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Chapter 4

Chapter 4 Personality Traits, Situations and Behaviour - Textbook Notes

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McMaster University
Richard B Day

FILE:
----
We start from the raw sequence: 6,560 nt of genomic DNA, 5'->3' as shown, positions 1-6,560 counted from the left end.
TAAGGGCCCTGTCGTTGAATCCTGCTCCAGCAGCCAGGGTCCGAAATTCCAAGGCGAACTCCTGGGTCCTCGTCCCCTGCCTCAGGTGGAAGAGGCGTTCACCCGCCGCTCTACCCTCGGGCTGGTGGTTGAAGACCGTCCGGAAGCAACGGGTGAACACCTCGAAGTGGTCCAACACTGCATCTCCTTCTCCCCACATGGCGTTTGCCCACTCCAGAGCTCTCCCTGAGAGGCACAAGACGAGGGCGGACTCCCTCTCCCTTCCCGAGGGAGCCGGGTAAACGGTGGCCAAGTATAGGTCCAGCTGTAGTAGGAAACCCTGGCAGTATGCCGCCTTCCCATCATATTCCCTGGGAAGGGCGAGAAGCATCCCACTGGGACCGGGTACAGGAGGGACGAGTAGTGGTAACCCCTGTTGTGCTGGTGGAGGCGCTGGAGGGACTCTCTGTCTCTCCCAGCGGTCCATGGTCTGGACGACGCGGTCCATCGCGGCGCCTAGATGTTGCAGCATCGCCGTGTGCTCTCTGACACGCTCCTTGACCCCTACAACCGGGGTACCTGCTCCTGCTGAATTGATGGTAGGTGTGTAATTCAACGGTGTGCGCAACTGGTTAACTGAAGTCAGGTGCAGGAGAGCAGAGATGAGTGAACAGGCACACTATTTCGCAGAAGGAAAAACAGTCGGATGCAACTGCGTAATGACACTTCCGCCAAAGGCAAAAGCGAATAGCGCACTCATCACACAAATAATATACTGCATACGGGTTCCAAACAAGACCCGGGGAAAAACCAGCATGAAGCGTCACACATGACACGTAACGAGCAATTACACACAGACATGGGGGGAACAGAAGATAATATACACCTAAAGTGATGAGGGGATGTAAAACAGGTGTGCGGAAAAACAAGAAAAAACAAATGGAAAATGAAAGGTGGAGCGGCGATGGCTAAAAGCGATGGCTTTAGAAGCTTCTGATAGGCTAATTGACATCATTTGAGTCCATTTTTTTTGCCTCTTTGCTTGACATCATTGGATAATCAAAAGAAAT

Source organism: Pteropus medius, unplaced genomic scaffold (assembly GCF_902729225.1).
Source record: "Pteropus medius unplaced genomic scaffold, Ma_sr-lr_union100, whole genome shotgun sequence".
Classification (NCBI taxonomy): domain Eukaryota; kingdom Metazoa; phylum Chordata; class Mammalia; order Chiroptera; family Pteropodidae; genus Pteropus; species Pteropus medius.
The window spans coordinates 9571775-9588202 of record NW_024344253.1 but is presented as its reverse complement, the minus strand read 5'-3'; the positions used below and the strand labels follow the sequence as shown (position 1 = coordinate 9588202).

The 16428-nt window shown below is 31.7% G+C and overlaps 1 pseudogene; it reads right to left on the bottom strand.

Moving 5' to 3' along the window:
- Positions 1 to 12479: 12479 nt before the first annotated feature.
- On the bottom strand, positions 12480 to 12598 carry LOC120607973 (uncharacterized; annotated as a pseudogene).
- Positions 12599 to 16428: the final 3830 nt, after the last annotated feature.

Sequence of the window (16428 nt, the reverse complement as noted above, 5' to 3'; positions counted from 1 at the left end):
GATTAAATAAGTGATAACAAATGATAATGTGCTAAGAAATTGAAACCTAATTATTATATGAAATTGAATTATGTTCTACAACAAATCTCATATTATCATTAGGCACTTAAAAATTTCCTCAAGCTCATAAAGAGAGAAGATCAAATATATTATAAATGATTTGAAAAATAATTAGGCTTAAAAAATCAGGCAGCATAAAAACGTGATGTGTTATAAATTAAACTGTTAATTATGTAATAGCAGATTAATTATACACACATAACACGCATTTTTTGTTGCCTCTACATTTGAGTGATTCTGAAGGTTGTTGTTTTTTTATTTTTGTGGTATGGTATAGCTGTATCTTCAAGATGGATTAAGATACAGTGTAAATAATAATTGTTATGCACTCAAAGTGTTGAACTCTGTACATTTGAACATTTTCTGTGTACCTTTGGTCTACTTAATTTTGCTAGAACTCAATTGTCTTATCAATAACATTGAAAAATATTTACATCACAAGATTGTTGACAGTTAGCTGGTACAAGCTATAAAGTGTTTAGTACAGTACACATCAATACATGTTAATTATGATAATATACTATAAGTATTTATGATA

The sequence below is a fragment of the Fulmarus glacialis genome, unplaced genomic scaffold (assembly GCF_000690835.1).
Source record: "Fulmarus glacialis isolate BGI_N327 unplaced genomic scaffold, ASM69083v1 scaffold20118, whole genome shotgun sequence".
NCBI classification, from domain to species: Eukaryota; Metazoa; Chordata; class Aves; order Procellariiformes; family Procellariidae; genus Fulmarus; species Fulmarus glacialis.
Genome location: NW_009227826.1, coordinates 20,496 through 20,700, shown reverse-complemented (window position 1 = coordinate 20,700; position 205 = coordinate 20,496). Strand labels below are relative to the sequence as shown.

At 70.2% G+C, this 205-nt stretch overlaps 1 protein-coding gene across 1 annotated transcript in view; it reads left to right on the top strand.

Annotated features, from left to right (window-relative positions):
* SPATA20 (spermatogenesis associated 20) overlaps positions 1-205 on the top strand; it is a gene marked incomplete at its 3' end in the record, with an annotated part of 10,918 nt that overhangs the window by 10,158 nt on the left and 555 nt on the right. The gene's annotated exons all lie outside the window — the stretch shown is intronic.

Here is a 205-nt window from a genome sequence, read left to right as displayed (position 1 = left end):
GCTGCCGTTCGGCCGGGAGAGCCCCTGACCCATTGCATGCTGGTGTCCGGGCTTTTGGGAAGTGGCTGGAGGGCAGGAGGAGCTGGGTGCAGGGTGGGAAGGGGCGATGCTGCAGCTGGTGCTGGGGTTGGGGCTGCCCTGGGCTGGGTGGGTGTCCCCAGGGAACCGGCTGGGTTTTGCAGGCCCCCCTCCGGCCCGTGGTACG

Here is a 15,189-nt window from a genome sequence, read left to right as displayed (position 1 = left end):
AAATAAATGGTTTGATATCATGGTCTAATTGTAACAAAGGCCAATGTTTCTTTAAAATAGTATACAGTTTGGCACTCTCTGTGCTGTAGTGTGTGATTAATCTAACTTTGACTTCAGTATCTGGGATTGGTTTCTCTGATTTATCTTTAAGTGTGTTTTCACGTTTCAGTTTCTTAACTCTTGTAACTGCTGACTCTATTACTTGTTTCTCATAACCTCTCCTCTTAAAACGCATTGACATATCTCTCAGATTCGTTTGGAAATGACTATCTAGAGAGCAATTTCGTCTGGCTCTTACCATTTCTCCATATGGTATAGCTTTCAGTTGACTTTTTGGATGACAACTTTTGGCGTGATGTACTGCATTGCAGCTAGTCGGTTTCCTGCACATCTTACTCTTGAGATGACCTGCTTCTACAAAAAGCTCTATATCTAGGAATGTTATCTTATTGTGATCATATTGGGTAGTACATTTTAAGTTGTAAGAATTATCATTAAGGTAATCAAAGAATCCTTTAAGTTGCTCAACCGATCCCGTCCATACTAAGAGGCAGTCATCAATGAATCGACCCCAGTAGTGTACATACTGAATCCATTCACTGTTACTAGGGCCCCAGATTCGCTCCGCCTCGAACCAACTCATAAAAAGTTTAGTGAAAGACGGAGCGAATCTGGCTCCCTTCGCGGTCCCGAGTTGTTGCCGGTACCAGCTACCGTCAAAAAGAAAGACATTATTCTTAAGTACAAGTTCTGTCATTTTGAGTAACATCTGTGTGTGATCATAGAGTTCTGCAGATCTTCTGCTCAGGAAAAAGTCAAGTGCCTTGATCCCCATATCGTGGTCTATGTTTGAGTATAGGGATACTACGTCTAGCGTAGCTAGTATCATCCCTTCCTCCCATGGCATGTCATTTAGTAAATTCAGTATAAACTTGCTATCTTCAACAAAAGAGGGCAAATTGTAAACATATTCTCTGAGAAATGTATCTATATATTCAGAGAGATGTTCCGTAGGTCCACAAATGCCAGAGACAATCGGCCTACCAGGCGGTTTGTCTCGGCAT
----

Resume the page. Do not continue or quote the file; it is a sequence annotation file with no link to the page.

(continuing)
Psych 2B03 2012 Part II: How People Differ: The Trait Approach Chapter 4: Personality Traits, Situations and Behaviour  Trait approach o Based on empirical research – mostly uses correlational designs  criteria is whether measurement can predict behaviour o Focuses exclusively on individual differences – measures the degree to which a person may be more/less of a trait  Prone to neglect aspects of human psychology that are common to all people, as well as ways people are unique The Measurement of Individual Differences  “Every man is in certain respects a) like all other men b) like some other men c) like no other man” – Clyde Kluckhohn and Henry Murray o Certain psychological properties and processes are universal (all people have biologically based needs for food, water and sex) o Other properties of people differ but in ways that allow individuals to be grouped  relevant to trait approach o Each individual is unique and cannot be meaningfully compared with anyone else (each persons genetic makeup, past experience, view of the world – different from anyone else) People Are Inconsistent  Personality traits are not the only factors that control an individuals behaviour – situations are important as well o Situations vary according to the people who are present and the implicit rules that apply  Stability is not consistent across all ages o 50-70 yo > 30 yo > teens, adolescent, children  People differ from each other in the degree to which they have developed a consistent personality for themselves  Studies suggest that the consistency of personality is associated with general mental health o More consistent = less neurotic The Person-Situation Debate  Focuses on the question “which is more important for determining what people do, the person or the situation?”  Three Issues 1. Does the personality of an individual transcend the immediate situation and provide a consistent guide to her actions, or is what a person does utterly dependent on the situation she is in at the time? 2. Are common ordinary intuitions about people fundamentally flawed or basically correct? 3. Why do psychologists continue to argue about the consistency of personality when the basic empirical questions were settled  Situationist Argument; 3 parts 1. There is an upper limit to how well one can predict what a person will do based on any measurement of that persons personality; this upper limit it low 2. Situations are more important then personality traits in determining behaviour 3. Not only is the professional practice of personality assessment mostly a waste of time, everyday intuitions about people are fundamentally flawed – the trait words used to describe people are not legitimately description, because people tend to see others as more consistent over situations than they really are Predictability  The Situationist Argument o Definitive test of the usefulness of a personality trait is whether it can be used to predict behaviour o Situationists argue that this predictive capacity is limited; there is no trait that you can use to predict someone’s behaviour with enough accuracy to be useful o Mischel’s book, “Personality and Assessment” that triggered the person-situation debate surveys some of the research concerning the relationships between  S data and B data – self-descriptions and direct measurements of behaviour  I data and B data – others descriptions and direct measurements of behaviour  B data and other B data – others descriptions and others descriptions o Problem with studies – B data was gathered in a lab, not in natural settings o Correlation of 0. (Richard Nisbitt) between personality and behaviour in one situation and behaviour in another (originally 0.30, Mischel) o Personality does not exist 1 Psych 2B03 2012  0,40 is the upper limit for the predictability of a given behaviour from personality variables or behaviour in other situations  This upper limit is low  The Response – rebuttal from pro-personality side o Unfair Literature Review – Mischel’s review of the personality literature was selective and unfair  Michel’s review is short (16 pages) – shows that he was selective  Concentrations on a few studies that obtained disappointing results rather than on studies that obtained impressive findings  o We Can Do Better – 0.40 upper limit is a result of poor or less than optimal research methodology  Improvements – measure behaviour in real life, check for variations in consistency, seek to predict behavioural trends rather than single acts 1. Should collect data outside the lab – personality is more likely to become relevant in real, vivid and important situations  Real behaviours are difficult to assess 2. Take into account that a) some people might be more consistent than others b) some behaviours are more consistent than others  The behaviour of consistent people is easier to predict o High Self Monitors – quickly change their behaviour according to the situation o Low Self Monitors – more likely to express personality consistently from one situation to the next  Expressive behaviour (how much a person gestures, volume of speech etc) – more consistent  Goal-directed behaviour (trying to impress someone) – more likely to depend on the situation  Individual differences in consistency may be subtle and difficult to measure 3. Focus on general behavioural trends instead of single actions at particular moments  Average level of the expression of a trait is more predictable than what you will do in any particular moment or place – random variations tend to cancel out in an average  Prediction of behavioural tends requires the research to make many direct observations of behaviour o A Correlation of 0.40 Is Not Small  To assess whether 0.40 is big or small (or to assess any statistic) – need a standard of comparison  Evaluate correlation against an absolute standard – calculate how many correct and incorrect predictions of behaviour a trait measurement with this degree of validity would yield in a hypothetical context o Can be obtained from Binomial Effect Size Display (BESD) – correlation of 0.40 = prediction of behaviour based on a personality trait score is likely to be accurate 70% of the time; far from perfect, but relevant enough to be useful  Evaluate correlation against a relative standard – compare this degree of predictability for personality traits with the accuracy of other methods used to predict behaviour o Draw a comparison with the ability of situational variables to predict behaviour Situationism  Situations determine personality  Evaluate the degree to which behaviour is affected by a situational variable – subtraction (not legitimate) o Eg/ If personality variable was found to correlate 0.40 with a behavioural measurement and explained 16% of the variance, the other 84% is assumed to be due to situation o Does not allow you to say anything about which aspects of the situation might be important  Social Psychological Experiment – two or more separate groups of participants are placed, randomly, into one of two or more different situations (conditions) – measure what the participants do o Eg/ Incentives study – as participant to make a statement they do not believe – offer different size of incentives to participants – if the two groups of participants change attitudes toward the statement, you can conclude that the difference in incentives between the two conditions was the effective cause of this difference in attitude  Social Psychology pay little attention to the size of the situational effects they study; concentrate of statistical significance  Personality psychologists focus on the magnitude of their ability to predict behaviour; key statistic is correlation coefficient (measure of effect size and not statistical significance)  The “personality coefficient” 0.40 is not comparable with the effects found in social psychological studies of situational variables because the two styles of research do not employ a common metric  Experimental statistics used by social psychologists can be converted algebraically into correlations of the sort used by personality psychologists 2 Psych 2B03 2012  Forced Compliance Effect (Festinger and Carlsmith) – participants induced to t